02 Sep Fundamental Requirements for Confined Spaces
Originally posted August 19, 2013 by Chris Kilbourne on http://safetydailyadvisor.blr.com
OSHA says that if you allow an employee to enter a permit-required confined space, you must develop and implement a written program for the space.
There is no rule on stacking heights or number of stacks for pallets. However, KY OSHA has a general duty clause statute that says the employer must “furnish to each of his or her employees a place of employment which is free from recognized hazards that are likely to cause death or serious physical harm.” This statement in quotes is used by OSHA inspectors to enforce workplace safety when no specific standard regulates a specific hazard.
If you think that a certain height or number of stacked pallets could potentially cause an accident or injury someone, then the general duty clause applies to you and the stacking is subject to an OSHA citation as if it were a regulated activity. It’s a good idea to establish a written policy with a height/number restriction, so that if OSHA visits you can show that you are controlling the hazard
Are there any regulations or guidelines regarding rack safety? Do you have to post weight limits on the racks, is there required training, etc.?
There are no OSHA regulations specific to racks. However, OSHA has recently fined companies that fail to protect employees from falls and falling object hazards related to racks. Many rack hazards are related to forklifts. OSHA defines a serious violation as a condition for which there is a substantial possibility that death or serious physical harm can result to an employee from a hazard about which the employer knew or should have known.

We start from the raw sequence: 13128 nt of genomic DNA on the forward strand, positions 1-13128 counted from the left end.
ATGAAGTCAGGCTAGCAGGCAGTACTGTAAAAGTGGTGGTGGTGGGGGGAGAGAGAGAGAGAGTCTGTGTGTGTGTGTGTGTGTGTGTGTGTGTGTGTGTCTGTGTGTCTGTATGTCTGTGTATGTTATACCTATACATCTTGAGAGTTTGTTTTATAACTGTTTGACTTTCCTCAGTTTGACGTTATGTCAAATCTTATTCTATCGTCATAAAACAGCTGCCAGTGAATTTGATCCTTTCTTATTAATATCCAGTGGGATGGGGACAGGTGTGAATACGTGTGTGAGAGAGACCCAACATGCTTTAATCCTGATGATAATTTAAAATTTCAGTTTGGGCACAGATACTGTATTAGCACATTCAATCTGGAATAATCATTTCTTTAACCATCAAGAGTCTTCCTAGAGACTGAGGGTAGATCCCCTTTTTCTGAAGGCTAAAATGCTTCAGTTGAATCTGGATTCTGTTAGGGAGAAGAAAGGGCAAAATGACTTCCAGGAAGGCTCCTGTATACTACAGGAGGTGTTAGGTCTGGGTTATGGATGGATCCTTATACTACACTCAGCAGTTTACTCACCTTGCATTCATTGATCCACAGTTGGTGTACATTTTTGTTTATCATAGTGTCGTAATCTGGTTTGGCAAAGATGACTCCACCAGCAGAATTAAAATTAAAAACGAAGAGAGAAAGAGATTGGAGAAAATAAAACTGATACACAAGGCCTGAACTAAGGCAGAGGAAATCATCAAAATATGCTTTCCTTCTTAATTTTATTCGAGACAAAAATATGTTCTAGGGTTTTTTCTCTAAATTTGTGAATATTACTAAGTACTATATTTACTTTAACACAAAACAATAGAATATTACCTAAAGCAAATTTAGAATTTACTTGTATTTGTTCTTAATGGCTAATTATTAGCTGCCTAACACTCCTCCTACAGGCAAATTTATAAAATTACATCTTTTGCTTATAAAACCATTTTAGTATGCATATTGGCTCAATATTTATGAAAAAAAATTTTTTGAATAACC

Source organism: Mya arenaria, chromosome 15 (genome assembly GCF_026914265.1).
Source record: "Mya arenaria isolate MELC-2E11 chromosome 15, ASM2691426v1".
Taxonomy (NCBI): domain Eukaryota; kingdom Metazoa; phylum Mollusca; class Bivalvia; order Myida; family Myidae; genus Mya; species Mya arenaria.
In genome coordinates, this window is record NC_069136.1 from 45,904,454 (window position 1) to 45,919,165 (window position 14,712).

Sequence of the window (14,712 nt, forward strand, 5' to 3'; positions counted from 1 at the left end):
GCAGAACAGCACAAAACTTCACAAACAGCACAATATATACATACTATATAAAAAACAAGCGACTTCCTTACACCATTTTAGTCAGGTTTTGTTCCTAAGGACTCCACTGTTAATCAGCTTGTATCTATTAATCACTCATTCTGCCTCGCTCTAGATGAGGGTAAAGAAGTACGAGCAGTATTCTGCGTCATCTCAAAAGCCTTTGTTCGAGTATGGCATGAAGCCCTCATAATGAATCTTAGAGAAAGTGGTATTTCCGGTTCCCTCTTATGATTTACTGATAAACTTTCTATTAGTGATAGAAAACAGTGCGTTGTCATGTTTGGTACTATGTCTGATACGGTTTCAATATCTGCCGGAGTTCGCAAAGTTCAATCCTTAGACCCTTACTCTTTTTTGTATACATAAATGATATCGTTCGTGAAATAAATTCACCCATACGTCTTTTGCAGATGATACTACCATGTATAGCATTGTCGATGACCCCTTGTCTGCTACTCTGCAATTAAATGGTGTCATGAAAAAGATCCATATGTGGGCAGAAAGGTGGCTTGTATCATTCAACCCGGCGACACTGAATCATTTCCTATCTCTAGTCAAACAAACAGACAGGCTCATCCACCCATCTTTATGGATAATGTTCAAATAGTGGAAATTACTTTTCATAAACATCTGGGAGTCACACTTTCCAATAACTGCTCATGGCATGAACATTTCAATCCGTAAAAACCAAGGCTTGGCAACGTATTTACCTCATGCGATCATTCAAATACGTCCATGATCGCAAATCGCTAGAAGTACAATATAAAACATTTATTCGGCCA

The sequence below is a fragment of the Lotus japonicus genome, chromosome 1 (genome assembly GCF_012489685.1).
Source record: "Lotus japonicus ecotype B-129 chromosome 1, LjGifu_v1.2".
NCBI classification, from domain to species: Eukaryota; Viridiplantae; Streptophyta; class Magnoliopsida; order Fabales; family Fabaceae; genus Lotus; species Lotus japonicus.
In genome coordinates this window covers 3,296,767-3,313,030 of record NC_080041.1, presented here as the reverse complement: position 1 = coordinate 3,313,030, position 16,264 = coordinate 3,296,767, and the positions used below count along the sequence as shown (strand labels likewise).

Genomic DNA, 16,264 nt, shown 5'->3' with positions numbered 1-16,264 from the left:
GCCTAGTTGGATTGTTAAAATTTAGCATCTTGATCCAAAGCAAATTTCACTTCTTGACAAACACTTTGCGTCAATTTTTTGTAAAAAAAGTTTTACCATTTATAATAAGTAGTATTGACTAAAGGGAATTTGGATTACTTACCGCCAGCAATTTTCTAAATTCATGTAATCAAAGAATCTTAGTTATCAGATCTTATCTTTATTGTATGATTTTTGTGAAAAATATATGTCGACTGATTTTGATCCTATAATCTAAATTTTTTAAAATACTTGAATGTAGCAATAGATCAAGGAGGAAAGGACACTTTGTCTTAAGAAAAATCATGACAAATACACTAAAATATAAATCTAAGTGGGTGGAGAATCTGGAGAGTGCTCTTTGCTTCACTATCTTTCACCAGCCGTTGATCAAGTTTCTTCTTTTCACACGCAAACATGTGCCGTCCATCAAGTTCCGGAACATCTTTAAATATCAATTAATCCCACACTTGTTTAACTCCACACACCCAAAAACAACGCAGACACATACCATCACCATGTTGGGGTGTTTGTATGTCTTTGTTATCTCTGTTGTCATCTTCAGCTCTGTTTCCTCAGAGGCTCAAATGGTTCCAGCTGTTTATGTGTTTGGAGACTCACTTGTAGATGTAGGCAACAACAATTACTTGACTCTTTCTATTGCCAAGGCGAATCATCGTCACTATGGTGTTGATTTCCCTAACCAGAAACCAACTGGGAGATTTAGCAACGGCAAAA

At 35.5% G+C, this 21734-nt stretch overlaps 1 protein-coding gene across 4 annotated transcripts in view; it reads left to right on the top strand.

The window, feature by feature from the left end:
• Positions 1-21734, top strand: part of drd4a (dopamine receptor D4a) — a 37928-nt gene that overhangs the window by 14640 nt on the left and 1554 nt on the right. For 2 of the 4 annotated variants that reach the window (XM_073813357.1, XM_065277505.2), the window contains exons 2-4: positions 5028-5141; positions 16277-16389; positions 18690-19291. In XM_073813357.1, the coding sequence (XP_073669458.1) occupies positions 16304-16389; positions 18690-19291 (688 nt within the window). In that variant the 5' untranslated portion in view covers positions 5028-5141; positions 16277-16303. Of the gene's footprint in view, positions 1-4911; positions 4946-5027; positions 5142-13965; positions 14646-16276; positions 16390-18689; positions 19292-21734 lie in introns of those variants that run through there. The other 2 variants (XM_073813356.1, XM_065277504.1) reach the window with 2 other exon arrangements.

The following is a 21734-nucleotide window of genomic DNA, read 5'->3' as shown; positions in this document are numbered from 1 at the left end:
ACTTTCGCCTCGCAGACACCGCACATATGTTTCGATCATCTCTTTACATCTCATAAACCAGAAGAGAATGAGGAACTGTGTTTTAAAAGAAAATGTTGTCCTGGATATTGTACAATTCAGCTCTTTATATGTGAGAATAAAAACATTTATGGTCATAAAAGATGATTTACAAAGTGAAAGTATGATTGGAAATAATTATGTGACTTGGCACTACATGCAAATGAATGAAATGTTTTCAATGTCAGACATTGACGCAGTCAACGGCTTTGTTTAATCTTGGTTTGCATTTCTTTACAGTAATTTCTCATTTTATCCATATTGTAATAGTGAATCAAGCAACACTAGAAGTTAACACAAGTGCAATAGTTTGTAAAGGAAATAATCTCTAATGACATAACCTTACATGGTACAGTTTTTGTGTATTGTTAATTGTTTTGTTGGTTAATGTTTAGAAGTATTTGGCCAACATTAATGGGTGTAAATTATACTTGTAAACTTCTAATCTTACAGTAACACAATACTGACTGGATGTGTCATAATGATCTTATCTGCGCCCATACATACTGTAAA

There are no posting requirements for loads. Training is required for forklift operators in the proper operation of forklifts. Powered industrial truck operator training must cover load manipulation, stacking, and unstacking.
Following is an excerpt from an OSHA interpretation letter concerning pipe racks:
“With regard to an employee working while on an elevated pipe rack, please be advised that we would normally consider such a situation to be in compliance with OSHA fall protection regulations if 1) the employee is protected at all times by an adequate fall arrest system (body belt/harness and lanyard), 2) a safe means of access and egress is provided, and 3) the work can be performed with reasonable ease without a platform. If a platform is needed to safely perform the task, an adequately installed platform, as described in your letter (e.g. a board firmly secured to the top of the pipe or a one inch thick sheet of plywood secured to a layer of pipes), would be acceptable provided 100% fall protection is maintained and proper access and egress are maintained. Please be aware, however, that the effectiveness your system can only be determined by a health and safety professional observing it in actual use under specific circumstances.”
To prevent the most injuries, should a loaded manual pallet jack to be moved more than 20 feet be pushed or pulled by the operator? If pulled, should the operator be facing the pallet or the direction in which they are pulling the jack?
According to OSHA, to prevent injuries, avoid pulling when possible. Pushing generally takes less effort than pulling because your body weight is used to assist the exertion. Also, pulling a load often causes carts to run into the shins or ankles.
Are there regulations or guidelines covering the height for a back rail or guard on a forklift front end attachment?
According to 1910.178(a)(2) Powered Industrial Trucks:
All new powered industrial trucks acquired and used by an employer shall meet the design and construction requirements for powered industrial trucks established in the “American National Standard for Powered Industrial Trucks, Part II, ANSI B56.1,” which is incorporated by reference as specified in 29 CFR 1910.6, except for vehicles intended primarily for earth moving or over-the-road hauling. This consensus standard states the requirements for the load backrest extension if the load presents a hazard.
The forklift manufacturer can tell you if your truck meets the ANSI standard.